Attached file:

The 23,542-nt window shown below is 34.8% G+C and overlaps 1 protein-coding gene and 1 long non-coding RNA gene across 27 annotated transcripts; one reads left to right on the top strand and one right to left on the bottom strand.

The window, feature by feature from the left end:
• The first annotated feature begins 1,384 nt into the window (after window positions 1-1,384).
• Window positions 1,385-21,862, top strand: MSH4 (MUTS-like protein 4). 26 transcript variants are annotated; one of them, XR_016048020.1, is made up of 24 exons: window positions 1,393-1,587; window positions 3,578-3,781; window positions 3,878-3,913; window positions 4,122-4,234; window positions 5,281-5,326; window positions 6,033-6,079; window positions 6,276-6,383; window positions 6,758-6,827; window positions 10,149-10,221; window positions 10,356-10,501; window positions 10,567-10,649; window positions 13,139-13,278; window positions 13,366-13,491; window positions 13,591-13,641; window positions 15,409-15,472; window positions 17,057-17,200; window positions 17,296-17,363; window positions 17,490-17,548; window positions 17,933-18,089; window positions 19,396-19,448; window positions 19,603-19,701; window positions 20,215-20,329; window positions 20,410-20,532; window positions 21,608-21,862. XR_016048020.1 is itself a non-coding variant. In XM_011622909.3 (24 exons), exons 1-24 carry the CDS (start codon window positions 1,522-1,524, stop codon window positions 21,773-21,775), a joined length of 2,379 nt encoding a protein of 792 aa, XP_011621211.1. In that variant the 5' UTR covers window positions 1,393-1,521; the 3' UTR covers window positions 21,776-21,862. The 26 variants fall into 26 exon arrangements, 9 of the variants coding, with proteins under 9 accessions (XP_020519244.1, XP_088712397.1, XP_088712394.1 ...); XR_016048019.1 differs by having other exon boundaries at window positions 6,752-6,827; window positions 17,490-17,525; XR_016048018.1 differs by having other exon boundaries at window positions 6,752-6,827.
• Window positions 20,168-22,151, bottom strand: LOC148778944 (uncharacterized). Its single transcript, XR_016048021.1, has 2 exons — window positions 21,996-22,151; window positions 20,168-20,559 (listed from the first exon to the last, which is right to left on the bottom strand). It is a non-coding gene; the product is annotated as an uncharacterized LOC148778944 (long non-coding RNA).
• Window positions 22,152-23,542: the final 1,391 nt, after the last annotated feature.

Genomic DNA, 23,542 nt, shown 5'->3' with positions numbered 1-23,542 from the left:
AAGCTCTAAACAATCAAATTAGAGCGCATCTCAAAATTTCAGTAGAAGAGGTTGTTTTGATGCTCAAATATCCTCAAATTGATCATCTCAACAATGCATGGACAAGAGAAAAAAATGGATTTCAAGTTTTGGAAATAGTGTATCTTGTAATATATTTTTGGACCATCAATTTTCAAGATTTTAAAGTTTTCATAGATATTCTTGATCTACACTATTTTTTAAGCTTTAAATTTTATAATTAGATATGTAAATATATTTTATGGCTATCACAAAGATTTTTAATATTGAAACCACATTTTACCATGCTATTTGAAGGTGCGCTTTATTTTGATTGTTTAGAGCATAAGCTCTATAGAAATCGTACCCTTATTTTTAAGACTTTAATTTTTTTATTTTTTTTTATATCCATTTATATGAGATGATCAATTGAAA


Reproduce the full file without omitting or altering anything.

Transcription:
The 23,542-nt window shown below is 34.8% G+C and overlaps 1 protein-coding gene and 1 long non-coding RNA gene across 27 annotated transcripts; one reads left to right on the top strand and one right to left on the bottom strand.

The window, feature by feature from the left end:
• The first annotated feature begins 1,384 nt into the window (after window positions 1-1,384).
• Window positions 1,385-21,862, top strand: MSH4 (MUTS-like protein 4). 26 transcript variants are annotated; one of them, XR_016048020.1, is made up of 24 exons: window positions 1,393-1,587; window positions 3,578-3,781; window positions 3,878-3,913; window positions 4,122-4,234; window positions 5,281-5,326; window positions 6,033-6,079; window positions 6,276-6,383; window positions 6,758-6,827; window positions 10,149-10,221; window positions 10,356-10,501; window positions 10,567-10,649; window positions 13,139-13,278; window positions 13,366-13,491; window positions 13,591-13,641; window positions 15,409-15,472; window positions 17,057-17,200; window positions 17,296-17,363; window positions 17,490-17,548; window positions 17,933-18,089; window positions 19,396-19,448; window positions 19,603-19,701; window positions 20,215-20,329; window positions 20,410-20,532; window positions 21,608-21,862. XR_016048020.1 is itself a non-coding variant. In XM_011622909.3 (24 exons), exons 1-24 carry the CDS (start codon window positions 1,522-1,524, stop codon window positions 21,773-21,775), a joined length of 2,379 nt encoding a protein of 792 aa, XP_011621211.1. In that variant the 5' UTR covers window positions 1,393-1,521; the 3' UTR covers window positions 21,776-21,862. The 26 variants fall into 26 exon arrangements, 9 of the variants coding, with proteins under 9 accessions (XP_020519244.1, XP_088712397.1, XP_088712394.1 ...); XR_016048019.1 differs by having other exon boundaries at window positions 6,752-6,827; window positions 17,490-17,525; XR_016048018.1 differs by having other exon boundaries at window positions 6,752-6,827.
• Window positions 20,168-22,151, bottom strand: LOC148778944 (uncharacterized). Its single transcript, XR_016048021.1, has 2 exons — window positions 21,996-22,151; window positions 20,168-20,559 (listed from the first exon to the last, which is right to left on the bottom strand). It is a non-coding gene; the product is annotated as an uncharacterized LOC148778944 (long non-coding RNA).
• Window positions 22,152-23,542: the final 1,391 nt, after the last annotated feature.

Genomic DNA, 23,542 nt, shown 5'->3' with positions numbered 1-23,542 from the left:
AAGCTCTAAACAATCAAATTAGAGCGCATCTCAAAATTTCAGTAGAAGAGGTTGTTTTGATGCTCAAATATCCTCAAATTGATCATCTCAACAATGCATGGACAAGAGAAAAAAATGGATTTCAAGTTTTGGAAATAGTGTATCTTGTAATATATTTTTGGACCATCAATTTTCAAGATTTTAAAGTTTTCATAGATATTCTTGATCTACACTATTTTTTAAGCTTTAAATTTTATAATTAGATATGTAAATATATTTTATGGCTATCACAAAGATTTTTAATATTGAAACCACATTTTACCATGCTATTTGAAGGTGCGCTTTATTTTGATTGTTTAGAGCATAAGCTCTATAGAAATCGTACCCTTATTTTTAAGACTTTAATTTTTTTATTTTTTTTTATATCCATTTATATGAGATGATCAATTGAAA